January 7th, 2013
This week brings us little to drive bond trading and mortgage rates. There is only one monthly economic report scheduled, which is considered to be of low importance to the markets anyhow. That would give the appearance that we are in for a quiet week for mortgage rates, but I don’t believe this will be the case. There probably will be less activity and movement than we saw last week. However, I suspect that we will still end up seeing a fair amount of movement in rates between Monday’s opening and Friday’s closing.
There is nothing of importance scheduled to be posted Monday or Tuesday. This means that the stock markets will probably dictate bond direction there first part of the week. If the major stock indexes rally again, they will pressure bonds leading to higher mortgage rates. However, stock weakness should allow bond prices to rise and mortgage rates to improve.
Besides the sole monthly economic report late in the week, we also have two Treasury auctions that have the potential to influence mortgage pricing. They will be held Wednesday and Thursday when 10-year Notes and 30-year Bonds are sold. The 10-year sale is the more important of the two as it will give us a better indication for demand of mortgage-related securities. If the sales are met with a strong demand from investors, we should see the bond market move higher during afternoon trading the days of the auctions. But a lackluster interest from buyers, particularly international investors, would indicate a waning appetite for longer-term U.S. securities and lead to broader bond selling. The selling in bonds would likely result in upward revisions to mortgage rates.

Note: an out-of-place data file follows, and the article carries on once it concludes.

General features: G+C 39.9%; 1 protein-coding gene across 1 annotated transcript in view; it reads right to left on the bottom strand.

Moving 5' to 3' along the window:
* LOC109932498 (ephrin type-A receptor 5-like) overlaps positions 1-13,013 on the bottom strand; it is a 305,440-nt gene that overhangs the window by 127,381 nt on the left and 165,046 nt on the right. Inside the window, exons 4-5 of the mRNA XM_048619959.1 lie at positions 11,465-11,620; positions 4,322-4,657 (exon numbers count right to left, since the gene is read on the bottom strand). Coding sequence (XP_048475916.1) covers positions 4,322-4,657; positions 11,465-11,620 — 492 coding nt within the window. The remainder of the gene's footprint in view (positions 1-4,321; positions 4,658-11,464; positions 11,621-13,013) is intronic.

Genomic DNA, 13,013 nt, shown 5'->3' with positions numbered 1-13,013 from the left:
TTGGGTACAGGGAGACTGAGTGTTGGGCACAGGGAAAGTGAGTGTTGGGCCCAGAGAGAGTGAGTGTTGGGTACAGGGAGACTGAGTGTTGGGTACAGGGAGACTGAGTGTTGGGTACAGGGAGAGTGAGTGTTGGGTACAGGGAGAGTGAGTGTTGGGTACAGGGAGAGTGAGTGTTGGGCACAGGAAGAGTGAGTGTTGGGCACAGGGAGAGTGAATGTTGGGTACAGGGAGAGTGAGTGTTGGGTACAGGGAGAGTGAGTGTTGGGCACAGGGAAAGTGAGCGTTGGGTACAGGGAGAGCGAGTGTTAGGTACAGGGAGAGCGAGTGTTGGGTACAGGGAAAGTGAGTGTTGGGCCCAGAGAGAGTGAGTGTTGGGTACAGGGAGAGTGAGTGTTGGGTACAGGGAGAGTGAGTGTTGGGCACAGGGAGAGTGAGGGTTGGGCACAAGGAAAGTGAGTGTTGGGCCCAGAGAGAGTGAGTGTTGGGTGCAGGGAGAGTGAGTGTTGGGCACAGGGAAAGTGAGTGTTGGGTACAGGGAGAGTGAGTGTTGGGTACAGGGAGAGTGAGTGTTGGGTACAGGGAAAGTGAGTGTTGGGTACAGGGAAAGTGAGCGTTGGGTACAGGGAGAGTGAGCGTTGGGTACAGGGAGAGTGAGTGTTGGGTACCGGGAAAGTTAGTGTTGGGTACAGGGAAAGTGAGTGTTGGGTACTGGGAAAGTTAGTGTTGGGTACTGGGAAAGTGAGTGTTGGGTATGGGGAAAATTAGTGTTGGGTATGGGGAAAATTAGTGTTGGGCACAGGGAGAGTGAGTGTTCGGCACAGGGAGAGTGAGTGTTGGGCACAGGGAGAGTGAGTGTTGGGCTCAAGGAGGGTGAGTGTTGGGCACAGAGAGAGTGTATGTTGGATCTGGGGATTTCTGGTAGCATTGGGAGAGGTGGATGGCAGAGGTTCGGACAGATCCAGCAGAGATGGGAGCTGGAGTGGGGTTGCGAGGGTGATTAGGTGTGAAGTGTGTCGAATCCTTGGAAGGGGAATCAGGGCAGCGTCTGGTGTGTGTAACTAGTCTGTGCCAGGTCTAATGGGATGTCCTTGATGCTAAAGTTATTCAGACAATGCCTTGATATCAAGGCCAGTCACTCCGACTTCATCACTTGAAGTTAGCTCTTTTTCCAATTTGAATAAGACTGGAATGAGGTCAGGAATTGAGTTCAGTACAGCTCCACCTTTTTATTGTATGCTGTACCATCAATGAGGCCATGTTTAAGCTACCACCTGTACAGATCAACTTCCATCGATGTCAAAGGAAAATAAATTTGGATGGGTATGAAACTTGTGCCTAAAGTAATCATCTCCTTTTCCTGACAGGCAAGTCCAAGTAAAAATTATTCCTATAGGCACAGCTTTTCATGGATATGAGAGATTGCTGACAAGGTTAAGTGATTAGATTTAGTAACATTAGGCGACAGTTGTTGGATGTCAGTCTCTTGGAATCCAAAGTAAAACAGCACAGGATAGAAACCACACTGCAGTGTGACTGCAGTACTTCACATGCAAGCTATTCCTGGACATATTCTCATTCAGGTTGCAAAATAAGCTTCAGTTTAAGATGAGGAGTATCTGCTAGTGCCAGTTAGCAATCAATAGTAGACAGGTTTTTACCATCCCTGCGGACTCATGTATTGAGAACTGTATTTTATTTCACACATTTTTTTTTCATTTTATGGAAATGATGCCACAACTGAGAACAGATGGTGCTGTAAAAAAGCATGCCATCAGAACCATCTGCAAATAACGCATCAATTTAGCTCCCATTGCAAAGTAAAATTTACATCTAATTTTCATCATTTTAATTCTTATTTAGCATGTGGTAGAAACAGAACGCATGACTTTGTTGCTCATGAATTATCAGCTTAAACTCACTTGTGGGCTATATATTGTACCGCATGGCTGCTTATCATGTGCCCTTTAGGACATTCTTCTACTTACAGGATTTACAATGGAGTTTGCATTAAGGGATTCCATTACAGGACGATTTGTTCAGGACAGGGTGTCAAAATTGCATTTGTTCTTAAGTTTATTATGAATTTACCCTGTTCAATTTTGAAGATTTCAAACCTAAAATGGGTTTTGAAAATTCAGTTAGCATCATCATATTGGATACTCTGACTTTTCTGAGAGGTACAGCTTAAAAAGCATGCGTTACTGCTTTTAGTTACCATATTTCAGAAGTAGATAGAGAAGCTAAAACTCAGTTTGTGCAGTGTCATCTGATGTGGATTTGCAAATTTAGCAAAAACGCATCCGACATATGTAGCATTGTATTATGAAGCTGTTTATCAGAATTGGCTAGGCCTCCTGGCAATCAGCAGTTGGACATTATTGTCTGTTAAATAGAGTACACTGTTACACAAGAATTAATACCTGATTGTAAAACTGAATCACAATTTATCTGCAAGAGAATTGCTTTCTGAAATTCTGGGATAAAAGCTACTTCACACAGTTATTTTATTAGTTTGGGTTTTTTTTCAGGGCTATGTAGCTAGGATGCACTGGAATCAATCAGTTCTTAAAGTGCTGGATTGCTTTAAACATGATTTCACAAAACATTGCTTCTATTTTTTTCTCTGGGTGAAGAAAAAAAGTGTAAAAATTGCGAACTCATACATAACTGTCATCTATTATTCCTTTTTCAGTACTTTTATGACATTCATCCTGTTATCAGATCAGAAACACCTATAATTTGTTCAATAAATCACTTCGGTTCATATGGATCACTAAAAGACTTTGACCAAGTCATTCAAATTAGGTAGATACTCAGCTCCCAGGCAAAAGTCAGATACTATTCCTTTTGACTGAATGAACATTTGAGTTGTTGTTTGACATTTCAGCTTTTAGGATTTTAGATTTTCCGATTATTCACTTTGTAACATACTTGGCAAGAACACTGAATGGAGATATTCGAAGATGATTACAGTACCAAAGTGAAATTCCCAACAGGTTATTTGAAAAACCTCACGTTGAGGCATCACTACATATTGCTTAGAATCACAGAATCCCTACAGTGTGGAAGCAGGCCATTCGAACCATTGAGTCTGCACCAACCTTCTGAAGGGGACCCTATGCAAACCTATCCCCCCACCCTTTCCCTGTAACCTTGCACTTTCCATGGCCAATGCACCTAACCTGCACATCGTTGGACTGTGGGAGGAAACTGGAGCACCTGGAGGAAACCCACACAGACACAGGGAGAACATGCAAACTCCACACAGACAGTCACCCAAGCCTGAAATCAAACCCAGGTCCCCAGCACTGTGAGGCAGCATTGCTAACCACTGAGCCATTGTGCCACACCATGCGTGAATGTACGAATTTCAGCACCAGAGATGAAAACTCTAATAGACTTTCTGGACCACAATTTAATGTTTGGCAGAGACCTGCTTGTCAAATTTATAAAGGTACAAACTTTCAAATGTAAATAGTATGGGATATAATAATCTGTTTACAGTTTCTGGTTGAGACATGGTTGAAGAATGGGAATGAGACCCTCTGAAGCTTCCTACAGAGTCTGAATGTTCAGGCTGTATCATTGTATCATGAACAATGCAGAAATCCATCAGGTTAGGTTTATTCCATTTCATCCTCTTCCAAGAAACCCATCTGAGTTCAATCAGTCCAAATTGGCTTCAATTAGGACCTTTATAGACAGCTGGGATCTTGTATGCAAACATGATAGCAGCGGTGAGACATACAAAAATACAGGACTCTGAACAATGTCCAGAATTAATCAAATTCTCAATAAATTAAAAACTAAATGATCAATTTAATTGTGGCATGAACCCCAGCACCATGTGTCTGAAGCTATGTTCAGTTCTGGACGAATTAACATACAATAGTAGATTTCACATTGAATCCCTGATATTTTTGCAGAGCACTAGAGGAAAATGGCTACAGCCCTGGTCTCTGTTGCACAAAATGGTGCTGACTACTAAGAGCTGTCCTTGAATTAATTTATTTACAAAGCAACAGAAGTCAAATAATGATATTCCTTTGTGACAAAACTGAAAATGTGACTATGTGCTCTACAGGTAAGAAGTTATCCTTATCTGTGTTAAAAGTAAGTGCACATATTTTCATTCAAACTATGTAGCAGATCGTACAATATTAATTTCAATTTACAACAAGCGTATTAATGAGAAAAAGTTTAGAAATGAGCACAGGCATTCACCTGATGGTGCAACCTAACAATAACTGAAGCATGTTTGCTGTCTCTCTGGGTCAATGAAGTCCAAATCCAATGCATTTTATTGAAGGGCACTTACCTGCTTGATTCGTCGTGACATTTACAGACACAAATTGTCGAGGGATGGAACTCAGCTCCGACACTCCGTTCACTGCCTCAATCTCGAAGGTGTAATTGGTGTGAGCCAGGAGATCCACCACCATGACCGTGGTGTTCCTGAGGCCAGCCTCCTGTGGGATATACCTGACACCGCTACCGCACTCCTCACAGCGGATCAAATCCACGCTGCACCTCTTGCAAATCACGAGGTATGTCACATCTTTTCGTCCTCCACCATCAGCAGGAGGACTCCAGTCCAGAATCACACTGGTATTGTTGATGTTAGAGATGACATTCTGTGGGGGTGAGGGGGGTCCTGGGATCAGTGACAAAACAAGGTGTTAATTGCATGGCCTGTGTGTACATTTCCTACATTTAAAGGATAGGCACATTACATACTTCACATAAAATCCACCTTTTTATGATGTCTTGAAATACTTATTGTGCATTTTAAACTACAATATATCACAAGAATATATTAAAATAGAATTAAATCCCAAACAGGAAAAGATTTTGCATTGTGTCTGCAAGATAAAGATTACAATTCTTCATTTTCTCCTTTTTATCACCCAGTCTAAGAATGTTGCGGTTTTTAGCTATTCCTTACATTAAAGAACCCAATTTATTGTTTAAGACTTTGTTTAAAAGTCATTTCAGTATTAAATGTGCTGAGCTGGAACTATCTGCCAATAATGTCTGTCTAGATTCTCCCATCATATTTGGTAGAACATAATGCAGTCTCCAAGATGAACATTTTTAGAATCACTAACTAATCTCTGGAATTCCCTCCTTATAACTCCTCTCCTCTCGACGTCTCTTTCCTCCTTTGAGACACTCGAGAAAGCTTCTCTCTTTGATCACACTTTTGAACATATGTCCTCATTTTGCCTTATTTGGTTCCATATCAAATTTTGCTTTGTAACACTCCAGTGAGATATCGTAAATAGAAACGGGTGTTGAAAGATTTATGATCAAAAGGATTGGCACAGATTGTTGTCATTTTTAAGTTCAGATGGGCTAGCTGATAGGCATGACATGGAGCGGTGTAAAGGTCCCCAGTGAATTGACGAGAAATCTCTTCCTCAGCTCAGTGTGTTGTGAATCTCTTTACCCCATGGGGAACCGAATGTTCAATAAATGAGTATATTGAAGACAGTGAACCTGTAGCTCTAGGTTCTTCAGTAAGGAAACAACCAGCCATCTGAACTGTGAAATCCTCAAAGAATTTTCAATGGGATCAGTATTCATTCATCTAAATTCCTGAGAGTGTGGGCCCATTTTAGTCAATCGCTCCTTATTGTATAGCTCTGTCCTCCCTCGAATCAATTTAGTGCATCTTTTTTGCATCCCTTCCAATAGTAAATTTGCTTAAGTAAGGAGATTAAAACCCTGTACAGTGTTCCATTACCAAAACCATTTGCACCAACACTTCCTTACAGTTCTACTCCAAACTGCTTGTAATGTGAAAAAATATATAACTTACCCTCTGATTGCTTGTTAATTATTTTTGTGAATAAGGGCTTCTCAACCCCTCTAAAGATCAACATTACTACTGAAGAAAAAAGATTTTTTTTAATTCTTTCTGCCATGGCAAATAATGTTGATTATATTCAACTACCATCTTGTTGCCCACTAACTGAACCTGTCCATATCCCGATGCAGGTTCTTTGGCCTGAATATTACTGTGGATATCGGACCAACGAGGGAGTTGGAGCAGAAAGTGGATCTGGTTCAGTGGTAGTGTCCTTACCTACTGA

Also worth noting is some news from overseas before the markets open Thursday. The Bank of England’s monetary policy announcement (equivalent to our FOMC) will be released at 7:15 AM ET while the European Central Bank will announce at 7:45 AM ET. The ECB will draw the most attention as global investors are extremely concerned about the Eurozone and what actions will be taken to shore up some of its’ member’s finances. We should be on alert for a reaction in the bond and mortgage markets if they yield any surprises.
November’s Goods and Services Trade Balance will be posted early Friday morning. It measures the size of the U.S. trade deficit and is expected to show a $41.8 billion deficit. This data usually does not directly affect mortgage rates, but it does influence the value of the U.S. dollar versus other currencies. A stronger dollar makes U.S. securities more attractive to international investors because they are worth more when sold and converted to the investor’s domestic currency. But unless we see a significant variance from forecasts, I don’t believe this data will lead to a change in mortgage rates Friday.
Overall, it would be easy to say this will be a calm week for the mortgage markets due to the lack of important or highly influential events scheduled. I would not be surprised to see stocks move lower for the week, helping to push funds back into bonds. We saw some improvement in bonds late Friday, so if your lender did not improve rates during afternoon trading, you have an improvement of approximately .125 – .250 of a discount point waiting at Monday’s opening. That could shrink or get larger depending on how the markets perform during early morning trading, but there is a decent possibility of starting the week off in the right direction. With the benchmark 10-year Treasury Note currently yielding 1.90%, I believe there is more likelihood of seeing bonds improve (pushing yields and mortgage rates lower) in the immediate future than seeing them move lower (raising yields and mortgage pricing). Of course, this is just speculation and only an opinion, so please maintain contact with your mortgage professional if still floating an interest rate.